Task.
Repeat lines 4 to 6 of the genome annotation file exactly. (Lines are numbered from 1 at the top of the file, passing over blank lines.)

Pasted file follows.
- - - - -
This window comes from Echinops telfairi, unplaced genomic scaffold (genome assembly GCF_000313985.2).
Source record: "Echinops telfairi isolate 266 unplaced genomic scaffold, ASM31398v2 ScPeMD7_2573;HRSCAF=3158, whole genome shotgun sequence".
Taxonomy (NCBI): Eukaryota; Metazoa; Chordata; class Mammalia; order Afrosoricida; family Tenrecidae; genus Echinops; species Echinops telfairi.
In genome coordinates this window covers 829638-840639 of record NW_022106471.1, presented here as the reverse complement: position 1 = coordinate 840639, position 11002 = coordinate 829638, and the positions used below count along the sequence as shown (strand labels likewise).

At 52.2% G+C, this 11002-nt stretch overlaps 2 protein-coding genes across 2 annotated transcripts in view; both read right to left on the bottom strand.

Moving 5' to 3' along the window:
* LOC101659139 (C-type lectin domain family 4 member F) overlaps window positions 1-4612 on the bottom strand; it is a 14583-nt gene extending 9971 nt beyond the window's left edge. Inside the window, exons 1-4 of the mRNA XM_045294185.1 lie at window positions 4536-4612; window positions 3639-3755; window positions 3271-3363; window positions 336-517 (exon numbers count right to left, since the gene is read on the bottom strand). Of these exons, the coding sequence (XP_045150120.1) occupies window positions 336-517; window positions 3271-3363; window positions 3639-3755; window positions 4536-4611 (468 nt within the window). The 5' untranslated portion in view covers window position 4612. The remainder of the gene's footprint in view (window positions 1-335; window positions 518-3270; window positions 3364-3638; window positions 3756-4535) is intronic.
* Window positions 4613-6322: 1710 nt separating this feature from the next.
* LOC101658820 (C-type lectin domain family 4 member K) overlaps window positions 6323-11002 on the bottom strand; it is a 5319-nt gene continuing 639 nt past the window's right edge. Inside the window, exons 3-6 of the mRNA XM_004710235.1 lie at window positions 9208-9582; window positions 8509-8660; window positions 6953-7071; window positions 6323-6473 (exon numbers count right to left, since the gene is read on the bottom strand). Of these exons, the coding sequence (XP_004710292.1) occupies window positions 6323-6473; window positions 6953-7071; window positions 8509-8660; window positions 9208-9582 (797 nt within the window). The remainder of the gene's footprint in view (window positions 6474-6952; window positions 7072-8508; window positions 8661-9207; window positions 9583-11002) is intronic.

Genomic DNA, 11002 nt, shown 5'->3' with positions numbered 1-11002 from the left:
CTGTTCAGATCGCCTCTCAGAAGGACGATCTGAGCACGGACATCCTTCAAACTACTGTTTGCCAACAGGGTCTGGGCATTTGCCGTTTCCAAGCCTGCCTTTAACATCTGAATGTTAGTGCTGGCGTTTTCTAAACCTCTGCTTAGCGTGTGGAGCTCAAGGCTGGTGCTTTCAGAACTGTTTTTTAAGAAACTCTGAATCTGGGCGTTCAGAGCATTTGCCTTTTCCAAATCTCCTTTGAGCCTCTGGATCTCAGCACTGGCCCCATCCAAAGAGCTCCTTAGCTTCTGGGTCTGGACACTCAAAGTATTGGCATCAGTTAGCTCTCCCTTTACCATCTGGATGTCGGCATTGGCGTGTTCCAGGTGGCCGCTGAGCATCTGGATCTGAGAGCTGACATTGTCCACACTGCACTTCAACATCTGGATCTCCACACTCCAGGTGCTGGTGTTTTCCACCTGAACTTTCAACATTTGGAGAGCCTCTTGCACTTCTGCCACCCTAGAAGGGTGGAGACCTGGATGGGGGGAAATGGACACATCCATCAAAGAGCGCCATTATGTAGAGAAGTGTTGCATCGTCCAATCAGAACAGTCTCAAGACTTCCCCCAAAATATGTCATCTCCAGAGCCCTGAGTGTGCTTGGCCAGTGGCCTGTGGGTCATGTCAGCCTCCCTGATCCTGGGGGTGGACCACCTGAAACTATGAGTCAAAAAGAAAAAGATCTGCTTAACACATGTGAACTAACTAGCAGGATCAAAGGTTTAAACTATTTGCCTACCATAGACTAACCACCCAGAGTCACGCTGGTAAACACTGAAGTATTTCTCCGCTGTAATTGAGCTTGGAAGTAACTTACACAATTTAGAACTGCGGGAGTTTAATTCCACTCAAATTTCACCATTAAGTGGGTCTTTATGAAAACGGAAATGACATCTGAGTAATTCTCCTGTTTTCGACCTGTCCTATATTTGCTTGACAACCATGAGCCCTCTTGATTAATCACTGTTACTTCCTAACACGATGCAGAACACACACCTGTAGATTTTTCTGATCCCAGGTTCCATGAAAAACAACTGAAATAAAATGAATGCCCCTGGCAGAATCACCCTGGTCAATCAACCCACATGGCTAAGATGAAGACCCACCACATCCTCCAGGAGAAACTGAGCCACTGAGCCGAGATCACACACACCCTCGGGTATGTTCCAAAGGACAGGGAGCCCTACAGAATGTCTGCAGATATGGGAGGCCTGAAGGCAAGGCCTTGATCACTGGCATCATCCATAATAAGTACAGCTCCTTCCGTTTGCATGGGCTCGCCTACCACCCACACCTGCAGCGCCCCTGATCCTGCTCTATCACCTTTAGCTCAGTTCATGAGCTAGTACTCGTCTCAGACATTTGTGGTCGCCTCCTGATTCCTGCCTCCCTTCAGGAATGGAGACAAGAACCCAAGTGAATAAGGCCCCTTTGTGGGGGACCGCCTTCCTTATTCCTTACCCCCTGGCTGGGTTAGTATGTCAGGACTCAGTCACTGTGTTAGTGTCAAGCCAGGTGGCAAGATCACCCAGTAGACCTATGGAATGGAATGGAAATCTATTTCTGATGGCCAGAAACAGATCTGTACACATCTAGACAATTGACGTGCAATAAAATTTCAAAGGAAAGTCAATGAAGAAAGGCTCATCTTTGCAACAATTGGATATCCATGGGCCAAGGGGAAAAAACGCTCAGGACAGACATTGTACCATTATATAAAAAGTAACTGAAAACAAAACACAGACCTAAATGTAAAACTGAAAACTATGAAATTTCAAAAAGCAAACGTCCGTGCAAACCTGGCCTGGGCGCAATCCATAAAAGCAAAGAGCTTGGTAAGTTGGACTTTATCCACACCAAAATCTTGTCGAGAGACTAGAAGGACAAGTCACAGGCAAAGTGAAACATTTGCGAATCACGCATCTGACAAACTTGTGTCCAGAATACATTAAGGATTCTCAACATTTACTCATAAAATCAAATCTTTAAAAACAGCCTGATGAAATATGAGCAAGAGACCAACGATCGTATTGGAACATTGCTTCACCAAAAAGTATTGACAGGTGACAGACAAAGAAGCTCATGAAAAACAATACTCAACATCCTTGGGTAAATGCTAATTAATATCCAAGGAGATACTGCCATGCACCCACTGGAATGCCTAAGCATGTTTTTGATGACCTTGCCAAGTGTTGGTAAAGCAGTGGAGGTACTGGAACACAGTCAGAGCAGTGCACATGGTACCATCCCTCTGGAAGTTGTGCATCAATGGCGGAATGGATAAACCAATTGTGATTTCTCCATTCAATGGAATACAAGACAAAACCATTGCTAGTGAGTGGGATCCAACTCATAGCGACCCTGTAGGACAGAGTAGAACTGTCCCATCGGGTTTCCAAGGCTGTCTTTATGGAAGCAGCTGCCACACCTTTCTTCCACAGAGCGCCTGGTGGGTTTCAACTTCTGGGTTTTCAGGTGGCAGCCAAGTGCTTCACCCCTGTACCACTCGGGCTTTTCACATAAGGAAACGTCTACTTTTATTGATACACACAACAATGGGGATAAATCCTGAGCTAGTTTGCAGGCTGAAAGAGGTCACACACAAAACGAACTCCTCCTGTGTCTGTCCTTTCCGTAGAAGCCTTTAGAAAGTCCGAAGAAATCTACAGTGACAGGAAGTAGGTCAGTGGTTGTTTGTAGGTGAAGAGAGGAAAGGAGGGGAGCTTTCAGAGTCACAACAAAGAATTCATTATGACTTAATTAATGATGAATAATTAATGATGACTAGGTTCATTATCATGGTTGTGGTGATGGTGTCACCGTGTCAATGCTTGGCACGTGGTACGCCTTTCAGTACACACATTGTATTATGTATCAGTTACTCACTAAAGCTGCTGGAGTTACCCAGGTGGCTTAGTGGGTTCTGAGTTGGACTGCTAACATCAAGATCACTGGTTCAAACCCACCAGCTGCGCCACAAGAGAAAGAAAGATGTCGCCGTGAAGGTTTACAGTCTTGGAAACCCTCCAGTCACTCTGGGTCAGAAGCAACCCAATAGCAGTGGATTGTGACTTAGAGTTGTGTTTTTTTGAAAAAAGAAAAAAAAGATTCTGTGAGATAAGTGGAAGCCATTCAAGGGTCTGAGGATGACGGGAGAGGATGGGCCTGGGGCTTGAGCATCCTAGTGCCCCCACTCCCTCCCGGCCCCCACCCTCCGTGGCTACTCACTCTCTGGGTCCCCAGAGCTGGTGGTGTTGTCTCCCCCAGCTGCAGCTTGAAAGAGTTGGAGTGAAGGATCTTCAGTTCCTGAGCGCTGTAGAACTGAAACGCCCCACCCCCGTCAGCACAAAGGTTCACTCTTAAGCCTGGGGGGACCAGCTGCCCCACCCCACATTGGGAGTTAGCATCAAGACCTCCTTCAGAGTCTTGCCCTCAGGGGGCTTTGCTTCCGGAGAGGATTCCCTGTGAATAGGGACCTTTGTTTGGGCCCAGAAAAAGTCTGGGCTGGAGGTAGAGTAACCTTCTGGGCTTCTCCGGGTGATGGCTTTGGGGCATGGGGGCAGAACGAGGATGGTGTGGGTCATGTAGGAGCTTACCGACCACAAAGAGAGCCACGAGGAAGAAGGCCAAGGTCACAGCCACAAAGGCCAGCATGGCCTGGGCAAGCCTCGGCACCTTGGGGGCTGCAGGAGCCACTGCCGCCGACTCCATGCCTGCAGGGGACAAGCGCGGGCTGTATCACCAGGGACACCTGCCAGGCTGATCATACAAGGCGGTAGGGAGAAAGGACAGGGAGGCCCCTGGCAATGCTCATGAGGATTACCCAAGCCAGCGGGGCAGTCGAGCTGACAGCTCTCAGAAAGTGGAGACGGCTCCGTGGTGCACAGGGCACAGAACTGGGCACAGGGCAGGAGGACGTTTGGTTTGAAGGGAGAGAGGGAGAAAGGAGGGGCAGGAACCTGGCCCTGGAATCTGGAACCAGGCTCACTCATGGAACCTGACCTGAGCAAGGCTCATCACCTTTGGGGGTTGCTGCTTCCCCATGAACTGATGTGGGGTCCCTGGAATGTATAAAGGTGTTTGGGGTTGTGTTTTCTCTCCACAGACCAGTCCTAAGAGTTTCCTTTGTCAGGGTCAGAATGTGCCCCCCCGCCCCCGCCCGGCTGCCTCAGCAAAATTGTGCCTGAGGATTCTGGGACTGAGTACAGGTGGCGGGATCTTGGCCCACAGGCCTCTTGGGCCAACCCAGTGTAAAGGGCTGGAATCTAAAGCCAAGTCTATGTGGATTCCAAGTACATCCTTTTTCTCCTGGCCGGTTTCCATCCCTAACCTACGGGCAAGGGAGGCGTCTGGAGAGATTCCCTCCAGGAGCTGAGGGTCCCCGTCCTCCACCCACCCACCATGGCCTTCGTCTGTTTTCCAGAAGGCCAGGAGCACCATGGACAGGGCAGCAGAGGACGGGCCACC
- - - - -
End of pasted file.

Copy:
In genome coordinates this window covers 829638-840639 of record NW_022106471.1, presented here as the reverse complement: position 1 = coordinate 840639, position 11002 = coordinate 829638, and the positions used below count along the sequence as shown (strand labels likewise).

At 52.2% G+C, this 11002-nt stretch overlaps 2 protein-coding genes across 2 annotated transcripts in view; both read right to left on the bottom strand.

Moving 5' to 3' along the window: